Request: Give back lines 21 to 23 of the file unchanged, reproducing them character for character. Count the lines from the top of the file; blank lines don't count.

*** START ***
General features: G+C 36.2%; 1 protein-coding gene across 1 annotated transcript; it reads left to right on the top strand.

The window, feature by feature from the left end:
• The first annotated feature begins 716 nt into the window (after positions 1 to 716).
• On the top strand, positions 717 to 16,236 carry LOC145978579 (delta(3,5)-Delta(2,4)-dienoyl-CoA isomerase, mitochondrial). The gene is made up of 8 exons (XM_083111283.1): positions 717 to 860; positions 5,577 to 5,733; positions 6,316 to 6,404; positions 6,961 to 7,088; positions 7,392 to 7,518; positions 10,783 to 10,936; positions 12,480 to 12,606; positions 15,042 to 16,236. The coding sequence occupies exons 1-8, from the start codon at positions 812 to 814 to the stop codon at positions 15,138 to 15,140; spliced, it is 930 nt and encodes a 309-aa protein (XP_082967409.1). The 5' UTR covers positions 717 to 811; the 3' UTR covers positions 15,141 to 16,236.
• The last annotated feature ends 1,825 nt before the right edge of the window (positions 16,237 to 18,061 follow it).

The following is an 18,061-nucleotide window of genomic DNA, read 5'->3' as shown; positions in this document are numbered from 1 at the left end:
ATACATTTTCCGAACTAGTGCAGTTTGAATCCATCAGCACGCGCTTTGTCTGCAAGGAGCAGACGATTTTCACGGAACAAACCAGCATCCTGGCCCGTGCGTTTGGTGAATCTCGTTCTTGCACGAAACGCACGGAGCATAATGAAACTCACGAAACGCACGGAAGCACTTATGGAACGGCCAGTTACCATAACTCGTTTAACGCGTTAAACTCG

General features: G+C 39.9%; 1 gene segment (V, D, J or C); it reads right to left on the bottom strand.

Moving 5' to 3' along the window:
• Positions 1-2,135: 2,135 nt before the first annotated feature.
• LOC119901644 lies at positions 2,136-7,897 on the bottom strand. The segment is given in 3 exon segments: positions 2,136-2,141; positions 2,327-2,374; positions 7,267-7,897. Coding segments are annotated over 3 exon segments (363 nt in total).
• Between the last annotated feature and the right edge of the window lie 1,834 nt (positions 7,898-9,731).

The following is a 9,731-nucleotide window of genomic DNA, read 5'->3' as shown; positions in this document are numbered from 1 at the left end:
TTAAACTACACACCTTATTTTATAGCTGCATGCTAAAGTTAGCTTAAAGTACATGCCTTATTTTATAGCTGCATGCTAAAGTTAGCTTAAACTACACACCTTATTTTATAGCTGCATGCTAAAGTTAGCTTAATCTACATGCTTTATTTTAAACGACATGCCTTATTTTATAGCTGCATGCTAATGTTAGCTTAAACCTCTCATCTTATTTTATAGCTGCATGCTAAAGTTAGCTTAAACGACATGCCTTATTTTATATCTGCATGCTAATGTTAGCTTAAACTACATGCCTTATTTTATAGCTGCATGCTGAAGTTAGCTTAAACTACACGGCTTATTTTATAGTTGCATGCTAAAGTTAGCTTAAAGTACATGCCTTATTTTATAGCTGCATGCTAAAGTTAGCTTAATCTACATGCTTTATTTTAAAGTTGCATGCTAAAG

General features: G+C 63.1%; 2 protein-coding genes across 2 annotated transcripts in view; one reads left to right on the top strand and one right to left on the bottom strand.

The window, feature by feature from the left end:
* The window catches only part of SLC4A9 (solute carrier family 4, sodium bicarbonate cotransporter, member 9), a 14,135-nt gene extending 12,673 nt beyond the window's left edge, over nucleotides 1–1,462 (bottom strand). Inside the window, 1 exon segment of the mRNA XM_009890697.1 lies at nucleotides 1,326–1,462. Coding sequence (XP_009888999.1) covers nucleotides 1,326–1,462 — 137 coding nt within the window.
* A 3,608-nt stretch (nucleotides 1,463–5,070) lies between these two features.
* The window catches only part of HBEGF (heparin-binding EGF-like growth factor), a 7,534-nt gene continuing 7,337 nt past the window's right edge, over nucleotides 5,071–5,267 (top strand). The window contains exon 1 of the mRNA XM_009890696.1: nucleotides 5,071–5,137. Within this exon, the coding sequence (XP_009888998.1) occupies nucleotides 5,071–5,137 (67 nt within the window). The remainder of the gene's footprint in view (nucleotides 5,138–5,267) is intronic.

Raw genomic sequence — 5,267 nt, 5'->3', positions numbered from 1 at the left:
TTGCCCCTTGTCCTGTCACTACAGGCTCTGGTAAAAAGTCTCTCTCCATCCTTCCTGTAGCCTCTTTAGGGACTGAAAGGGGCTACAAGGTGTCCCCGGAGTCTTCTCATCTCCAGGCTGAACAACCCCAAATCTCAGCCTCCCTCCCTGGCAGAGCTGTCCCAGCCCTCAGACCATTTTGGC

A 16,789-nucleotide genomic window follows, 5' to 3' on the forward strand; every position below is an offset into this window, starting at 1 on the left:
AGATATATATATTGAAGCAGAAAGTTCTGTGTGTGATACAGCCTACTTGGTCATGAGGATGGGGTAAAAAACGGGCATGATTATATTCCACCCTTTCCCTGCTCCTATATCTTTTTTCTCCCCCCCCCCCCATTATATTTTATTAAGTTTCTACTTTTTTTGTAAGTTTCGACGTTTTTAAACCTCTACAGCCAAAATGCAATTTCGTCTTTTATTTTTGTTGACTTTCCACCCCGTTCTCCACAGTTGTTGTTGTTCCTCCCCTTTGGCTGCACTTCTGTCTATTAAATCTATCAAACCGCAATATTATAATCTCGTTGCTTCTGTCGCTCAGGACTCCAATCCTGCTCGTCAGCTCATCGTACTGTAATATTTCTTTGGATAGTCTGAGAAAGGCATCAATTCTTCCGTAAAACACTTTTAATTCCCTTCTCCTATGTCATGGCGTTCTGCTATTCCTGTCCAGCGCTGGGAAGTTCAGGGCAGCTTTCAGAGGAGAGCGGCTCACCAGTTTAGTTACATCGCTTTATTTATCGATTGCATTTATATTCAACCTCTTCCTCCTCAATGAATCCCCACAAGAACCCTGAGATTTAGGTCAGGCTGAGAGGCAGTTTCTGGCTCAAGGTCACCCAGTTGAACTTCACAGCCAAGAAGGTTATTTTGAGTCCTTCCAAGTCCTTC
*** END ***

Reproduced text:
TTGCCCCTTGTCCTGTCACTACAGGCTCTGGTAAAAAGTCTCTCTCCATCCTTCCTGTAGCCTCTTTAGGGACTGAAAGGGGCTACAAGGTGTCCCCGGAGTCTTCTCATCTCCAGGCTGAACAACCCCAAATCTCAGCCTCCCTCCCTGGCAGAGCTGTCCCAGCCCTCAGACCATTTTGGC

A 16,789-nucleotide genomic window follows, 5' to 3' on the forward strand; every position below is an offset into this window, starting at 1 on the left:
AGATATATATATTGAAGCAGAAAGTTCTGTGTGTGATACAGCCTACTTGGTCATGAGGATGGGGTAAAAAACGGGCATGATTATATTCCACCCTTTCCCTGCTCCTATATCTTTTTTCTCCCCCCCCCCCCATTATATTTTATTAAGTTTCTACTTTTTTTGTAAGTTTCGACGTTTTTAAACCTCTACAGCCAAAATGCAATTTCGTCTTTTATTTTTGTTGACTTTCCACCCCGTTCTCCACAGTTGTTGTTGTTCCTCCCCTTTGGCTGCACTTCTGTCTATTAAATCTATCAAACCGCAATATTATAATCTCGTTGCTTCTGTCGCTCAGGACTCCAATCCTGCTCGTCAGCTCATCGTACTGTAATATTTCTTTGGATAGTCTGAGAAAGGCATCAATTCTTCCGTAAAACACTTTTAATTCCCTTCTCCTATGTCATGGCGTTCTGCTATTCCTGTCCAGCGCTGGGAAGTTCAGGGCAGCTTTCAGAGGAGAGCGGCTCACCAGTTTAGTTACATCGCTTTATTTATCGATTGCATTTATATTCAACCTCTTCCTCCTCAATGAATCCCCACAAGAACCCTGAGATTTAGGTCAGGCTGAGAGGCAGTTTCTGGCTCAAGGTCACCCAGTTGAACTTCACAGCCAAGAAGGTTATTTTGAGTCCTTCCAAGTCCTTC